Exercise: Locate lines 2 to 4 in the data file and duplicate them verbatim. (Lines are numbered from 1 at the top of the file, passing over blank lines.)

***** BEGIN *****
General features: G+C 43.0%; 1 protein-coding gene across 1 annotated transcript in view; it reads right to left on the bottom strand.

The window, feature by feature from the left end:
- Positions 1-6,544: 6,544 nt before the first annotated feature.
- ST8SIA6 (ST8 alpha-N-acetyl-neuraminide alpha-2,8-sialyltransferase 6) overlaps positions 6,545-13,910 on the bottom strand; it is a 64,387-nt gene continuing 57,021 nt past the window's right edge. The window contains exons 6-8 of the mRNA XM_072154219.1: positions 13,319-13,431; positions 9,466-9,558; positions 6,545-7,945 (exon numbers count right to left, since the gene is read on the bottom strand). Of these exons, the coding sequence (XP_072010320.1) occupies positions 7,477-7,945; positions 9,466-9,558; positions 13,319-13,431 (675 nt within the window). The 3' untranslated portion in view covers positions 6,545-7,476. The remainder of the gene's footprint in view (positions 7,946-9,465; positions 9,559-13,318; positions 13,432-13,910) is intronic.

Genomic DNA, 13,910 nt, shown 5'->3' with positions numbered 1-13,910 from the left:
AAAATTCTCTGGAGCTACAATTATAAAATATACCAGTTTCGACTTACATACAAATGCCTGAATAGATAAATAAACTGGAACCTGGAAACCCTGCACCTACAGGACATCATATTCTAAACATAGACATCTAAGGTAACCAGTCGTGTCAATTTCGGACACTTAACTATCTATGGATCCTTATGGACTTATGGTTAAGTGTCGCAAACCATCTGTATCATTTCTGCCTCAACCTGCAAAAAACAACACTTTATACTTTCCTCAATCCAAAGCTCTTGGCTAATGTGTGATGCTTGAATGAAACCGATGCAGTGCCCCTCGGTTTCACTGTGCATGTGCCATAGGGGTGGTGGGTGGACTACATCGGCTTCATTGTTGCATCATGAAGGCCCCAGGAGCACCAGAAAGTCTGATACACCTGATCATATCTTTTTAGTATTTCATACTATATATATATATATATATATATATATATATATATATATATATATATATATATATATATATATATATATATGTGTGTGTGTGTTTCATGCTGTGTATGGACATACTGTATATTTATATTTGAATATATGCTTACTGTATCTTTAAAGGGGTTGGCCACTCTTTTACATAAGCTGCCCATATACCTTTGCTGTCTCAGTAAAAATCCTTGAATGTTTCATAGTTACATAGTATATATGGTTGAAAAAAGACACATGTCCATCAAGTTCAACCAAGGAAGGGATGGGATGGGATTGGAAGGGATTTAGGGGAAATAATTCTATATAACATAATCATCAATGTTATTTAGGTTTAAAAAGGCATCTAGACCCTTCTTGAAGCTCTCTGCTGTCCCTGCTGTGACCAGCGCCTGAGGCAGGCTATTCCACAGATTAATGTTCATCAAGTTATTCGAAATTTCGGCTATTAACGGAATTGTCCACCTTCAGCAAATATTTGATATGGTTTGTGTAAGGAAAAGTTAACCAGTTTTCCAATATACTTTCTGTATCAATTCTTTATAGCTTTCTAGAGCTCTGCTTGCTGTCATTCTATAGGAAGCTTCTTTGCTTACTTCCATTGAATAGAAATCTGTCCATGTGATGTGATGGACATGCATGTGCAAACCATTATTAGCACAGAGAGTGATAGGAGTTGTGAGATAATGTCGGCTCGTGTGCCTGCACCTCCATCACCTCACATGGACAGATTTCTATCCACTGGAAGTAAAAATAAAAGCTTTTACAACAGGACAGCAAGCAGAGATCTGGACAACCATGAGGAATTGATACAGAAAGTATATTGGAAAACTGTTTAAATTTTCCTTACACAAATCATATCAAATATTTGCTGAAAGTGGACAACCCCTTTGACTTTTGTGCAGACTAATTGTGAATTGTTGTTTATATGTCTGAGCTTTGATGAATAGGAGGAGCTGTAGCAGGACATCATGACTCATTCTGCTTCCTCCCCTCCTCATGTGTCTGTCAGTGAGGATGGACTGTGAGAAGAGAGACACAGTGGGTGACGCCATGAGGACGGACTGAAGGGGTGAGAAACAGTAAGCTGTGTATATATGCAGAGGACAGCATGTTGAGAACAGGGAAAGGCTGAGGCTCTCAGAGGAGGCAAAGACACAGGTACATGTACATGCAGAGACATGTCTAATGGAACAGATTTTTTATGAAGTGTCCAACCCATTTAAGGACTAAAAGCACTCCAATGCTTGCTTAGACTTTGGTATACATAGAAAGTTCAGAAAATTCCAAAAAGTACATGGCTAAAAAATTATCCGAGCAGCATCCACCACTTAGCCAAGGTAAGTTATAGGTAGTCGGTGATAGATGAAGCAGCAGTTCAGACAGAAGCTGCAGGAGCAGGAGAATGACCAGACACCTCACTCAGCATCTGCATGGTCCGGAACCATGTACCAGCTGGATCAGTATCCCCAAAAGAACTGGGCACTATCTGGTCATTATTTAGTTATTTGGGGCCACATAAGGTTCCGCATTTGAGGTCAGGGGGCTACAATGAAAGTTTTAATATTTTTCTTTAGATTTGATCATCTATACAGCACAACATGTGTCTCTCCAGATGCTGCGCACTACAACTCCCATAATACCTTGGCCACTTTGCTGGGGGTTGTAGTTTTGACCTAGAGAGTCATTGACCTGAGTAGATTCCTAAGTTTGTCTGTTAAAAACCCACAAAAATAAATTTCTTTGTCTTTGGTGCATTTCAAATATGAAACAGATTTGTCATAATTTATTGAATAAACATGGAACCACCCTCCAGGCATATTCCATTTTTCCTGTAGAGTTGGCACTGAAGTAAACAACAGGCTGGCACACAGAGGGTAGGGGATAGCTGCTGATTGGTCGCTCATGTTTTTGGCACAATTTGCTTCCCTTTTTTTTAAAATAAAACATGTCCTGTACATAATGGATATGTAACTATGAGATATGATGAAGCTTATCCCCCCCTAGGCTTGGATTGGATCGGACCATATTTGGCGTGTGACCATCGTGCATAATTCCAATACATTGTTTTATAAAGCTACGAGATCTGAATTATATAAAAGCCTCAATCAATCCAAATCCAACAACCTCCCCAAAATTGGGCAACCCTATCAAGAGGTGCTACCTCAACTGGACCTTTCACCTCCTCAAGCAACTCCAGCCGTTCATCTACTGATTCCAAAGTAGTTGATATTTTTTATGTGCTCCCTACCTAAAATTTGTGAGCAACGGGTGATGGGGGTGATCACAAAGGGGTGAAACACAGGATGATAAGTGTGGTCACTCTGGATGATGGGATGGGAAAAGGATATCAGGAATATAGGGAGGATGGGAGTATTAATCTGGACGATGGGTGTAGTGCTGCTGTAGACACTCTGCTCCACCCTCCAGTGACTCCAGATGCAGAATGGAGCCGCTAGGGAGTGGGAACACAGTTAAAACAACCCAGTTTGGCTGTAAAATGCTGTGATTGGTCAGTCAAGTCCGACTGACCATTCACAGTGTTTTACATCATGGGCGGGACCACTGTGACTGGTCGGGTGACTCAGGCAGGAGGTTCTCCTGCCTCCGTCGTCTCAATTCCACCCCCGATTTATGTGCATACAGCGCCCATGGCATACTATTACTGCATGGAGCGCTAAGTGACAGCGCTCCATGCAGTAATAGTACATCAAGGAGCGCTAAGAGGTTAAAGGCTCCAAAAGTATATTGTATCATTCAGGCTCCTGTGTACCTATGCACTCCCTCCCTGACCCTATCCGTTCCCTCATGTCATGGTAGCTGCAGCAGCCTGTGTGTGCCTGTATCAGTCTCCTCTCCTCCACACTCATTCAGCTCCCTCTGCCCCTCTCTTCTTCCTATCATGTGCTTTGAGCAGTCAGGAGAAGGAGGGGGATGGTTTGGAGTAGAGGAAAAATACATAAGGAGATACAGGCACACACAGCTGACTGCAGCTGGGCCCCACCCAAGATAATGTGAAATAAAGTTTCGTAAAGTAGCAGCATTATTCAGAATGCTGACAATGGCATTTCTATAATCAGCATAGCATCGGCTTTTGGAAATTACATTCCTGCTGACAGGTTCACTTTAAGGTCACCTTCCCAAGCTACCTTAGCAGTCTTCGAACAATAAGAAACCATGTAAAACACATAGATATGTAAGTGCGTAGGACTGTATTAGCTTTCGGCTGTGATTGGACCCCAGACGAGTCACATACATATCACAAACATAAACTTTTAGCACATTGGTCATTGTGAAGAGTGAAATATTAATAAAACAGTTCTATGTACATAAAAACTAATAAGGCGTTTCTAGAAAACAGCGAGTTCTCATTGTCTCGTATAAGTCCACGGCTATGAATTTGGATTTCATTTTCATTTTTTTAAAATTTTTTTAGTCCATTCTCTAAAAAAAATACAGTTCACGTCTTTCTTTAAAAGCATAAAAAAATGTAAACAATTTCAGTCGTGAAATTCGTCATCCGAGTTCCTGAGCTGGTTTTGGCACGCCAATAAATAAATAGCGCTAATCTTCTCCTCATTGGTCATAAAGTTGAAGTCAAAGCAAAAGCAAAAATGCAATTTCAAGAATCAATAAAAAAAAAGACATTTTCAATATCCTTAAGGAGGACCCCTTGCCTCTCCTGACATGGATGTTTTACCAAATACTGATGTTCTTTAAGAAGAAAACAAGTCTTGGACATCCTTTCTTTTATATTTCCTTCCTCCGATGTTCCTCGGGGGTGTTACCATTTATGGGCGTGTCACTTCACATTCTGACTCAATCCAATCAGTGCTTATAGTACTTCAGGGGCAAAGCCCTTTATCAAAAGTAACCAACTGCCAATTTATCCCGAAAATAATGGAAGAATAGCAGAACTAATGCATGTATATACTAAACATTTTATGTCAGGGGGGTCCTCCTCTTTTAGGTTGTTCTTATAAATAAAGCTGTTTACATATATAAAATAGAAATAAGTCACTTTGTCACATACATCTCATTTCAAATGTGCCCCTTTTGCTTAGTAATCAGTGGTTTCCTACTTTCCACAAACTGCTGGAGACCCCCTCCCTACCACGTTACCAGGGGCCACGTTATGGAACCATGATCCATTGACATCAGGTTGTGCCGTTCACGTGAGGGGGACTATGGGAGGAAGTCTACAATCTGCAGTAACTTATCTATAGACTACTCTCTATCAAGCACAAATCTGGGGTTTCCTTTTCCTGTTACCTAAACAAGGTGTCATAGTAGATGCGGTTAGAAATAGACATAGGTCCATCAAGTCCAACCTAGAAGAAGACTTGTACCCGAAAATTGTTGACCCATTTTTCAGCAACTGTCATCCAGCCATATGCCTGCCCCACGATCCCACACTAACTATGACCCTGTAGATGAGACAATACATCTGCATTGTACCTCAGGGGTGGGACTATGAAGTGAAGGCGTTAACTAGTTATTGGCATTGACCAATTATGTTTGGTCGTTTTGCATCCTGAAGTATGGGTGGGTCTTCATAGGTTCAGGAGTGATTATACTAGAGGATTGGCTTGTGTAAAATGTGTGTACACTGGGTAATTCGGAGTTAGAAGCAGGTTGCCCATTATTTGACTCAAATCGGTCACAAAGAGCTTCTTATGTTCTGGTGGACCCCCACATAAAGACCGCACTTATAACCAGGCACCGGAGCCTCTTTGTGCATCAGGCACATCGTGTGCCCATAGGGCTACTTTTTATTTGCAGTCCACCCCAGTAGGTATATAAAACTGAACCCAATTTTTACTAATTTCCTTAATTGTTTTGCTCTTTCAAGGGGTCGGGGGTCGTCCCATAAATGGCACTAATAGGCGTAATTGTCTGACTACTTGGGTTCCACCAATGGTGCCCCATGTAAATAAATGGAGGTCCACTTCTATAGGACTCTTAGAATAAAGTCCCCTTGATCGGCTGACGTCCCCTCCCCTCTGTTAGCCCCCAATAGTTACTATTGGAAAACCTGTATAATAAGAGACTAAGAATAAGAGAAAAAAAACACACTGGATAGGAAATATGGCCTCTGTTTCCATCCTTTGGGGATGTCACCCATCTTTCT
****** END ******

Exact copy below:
The window, feature by feature from the left end:
- Positions 1-6,544: 6,544 nt before the first annotated feature.
- ST8SIA6 (ST8 alpha-N-acetyl-neuraminide alpha-2,8-sialyltransferase 6) overlaps positions 6,545-13,910 on the bottom strand; it is a 64,387-nt gene continuing 57,021 nt past the window's right edge. The window contains exons 6-8 of the mRNA XM_072154219.1: positions 13,319-13,431; positions 9,466-9,558; positions 6,545-7,945 (exon numbers count right to left, since the gene is read on the bottom strand). Of these exons, the coding sequence (XP_072010320.1) occupies positions 7,477-7,945; positions 9,466-9,558; positions 13,319-13,431 (675 nt within the window). The 3' untranslated portion in view covers positions 6,545-7,476. The remainder of the gene's footprint in view (positions 7,946-9,465; positions 9,559-13,318; positions 13,432-13,910) is intronic.